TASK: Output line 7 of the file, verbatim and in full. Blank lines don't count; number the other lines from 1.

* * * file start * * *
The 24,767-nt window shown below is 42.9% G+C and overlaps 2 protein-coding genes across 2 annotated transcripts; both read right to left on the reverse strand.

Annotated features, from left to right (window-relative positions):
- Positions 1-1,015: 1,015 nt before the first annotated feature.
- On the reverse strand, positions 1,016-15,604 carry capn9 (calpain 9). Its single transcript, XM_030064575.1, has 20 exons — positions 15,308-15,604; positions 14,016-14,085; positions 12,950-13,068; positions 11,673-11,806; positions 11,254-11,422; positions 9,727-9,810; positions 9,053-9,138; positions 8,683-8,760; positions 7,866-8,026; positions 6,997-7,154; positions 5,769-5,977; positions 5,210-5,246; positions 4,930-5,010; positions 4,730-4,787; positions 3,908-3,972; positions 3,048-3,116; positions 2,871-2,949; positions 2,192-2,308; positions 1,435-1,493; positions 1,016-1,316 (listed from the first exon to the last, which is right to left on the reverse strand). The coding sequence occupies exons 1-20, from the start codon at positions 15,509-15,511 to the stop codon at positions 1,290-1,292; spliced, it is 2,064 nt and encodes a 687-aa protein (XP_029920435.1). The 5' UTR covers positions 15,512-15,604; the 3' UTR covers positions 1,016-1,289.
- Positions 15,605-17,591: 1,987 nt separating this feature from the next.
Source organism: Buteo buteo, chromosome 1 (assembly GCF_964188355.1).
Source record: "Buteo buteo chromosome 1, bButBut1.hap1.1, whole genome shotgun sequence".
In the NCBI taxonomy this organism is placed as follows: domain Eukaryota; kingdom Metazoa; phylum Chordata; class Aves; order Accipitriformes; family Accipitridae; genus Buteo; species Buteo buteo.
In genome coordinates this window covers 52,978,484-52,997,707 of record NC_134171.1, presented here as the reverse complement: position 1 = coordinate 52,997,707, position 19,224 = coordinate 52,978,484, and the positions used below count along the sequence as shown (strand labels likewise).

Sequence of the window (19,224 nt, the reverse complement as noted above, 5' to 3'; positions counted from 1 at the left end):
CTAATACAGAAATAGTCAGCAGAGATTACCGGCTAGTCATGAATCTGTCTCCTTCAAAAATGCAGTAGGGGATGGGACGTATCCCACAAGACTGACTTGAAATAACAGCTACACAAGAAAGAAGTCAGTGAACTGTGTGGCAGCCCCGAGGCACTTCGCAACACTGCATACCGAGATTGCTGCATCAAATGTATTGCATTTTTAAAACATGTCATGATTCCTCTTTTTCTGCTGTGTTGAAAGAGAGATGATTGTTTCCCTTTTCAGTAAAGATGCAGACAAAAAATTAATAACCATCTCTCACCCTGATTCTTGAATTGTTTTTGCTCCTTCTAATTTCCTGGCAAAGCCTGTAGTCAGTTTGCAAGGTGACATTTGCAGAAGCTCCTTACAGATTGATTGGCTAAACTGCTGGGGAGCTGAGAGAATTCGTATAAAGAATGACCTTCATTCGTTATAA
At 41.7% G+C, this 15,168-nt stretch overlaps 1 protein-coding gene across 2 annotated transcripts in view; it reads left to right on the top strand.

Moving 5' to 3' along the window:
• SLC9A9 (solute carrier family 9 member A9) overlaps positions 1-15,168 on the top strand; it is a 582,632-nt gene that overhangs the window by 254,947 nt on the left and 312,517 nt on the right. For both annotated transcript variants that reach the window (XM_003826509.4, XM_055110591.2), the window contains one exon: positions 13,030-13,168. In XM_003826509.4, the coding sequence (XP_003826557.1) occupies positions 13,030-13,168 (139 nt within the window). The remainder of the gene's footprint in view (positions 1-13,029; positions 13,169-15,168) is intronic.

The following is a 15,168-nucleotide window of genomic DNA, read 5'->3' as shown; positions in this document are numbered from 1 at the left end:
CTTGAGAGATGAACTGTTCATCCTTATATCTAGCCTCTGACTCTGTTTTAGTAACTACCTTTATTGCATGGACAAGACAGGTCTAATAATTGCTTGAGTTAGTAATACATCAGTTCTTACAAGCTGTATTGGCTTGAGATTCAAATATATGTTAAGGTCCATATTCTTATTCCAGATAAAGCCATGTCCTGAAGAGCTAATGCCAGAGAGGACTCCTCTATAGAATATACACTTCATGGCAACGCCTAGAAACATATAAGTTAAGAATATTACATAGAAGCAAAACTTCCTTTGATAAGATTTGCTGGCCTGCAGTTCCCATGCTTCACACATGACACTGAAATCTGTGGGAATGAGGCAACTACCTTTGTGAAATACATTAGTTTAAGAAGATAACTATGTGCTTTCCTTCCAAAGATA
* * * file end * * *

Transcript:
Source record: "Buteo buteo chromosome 1, bButBut1.hap1.1, whole genome shotgun sequence".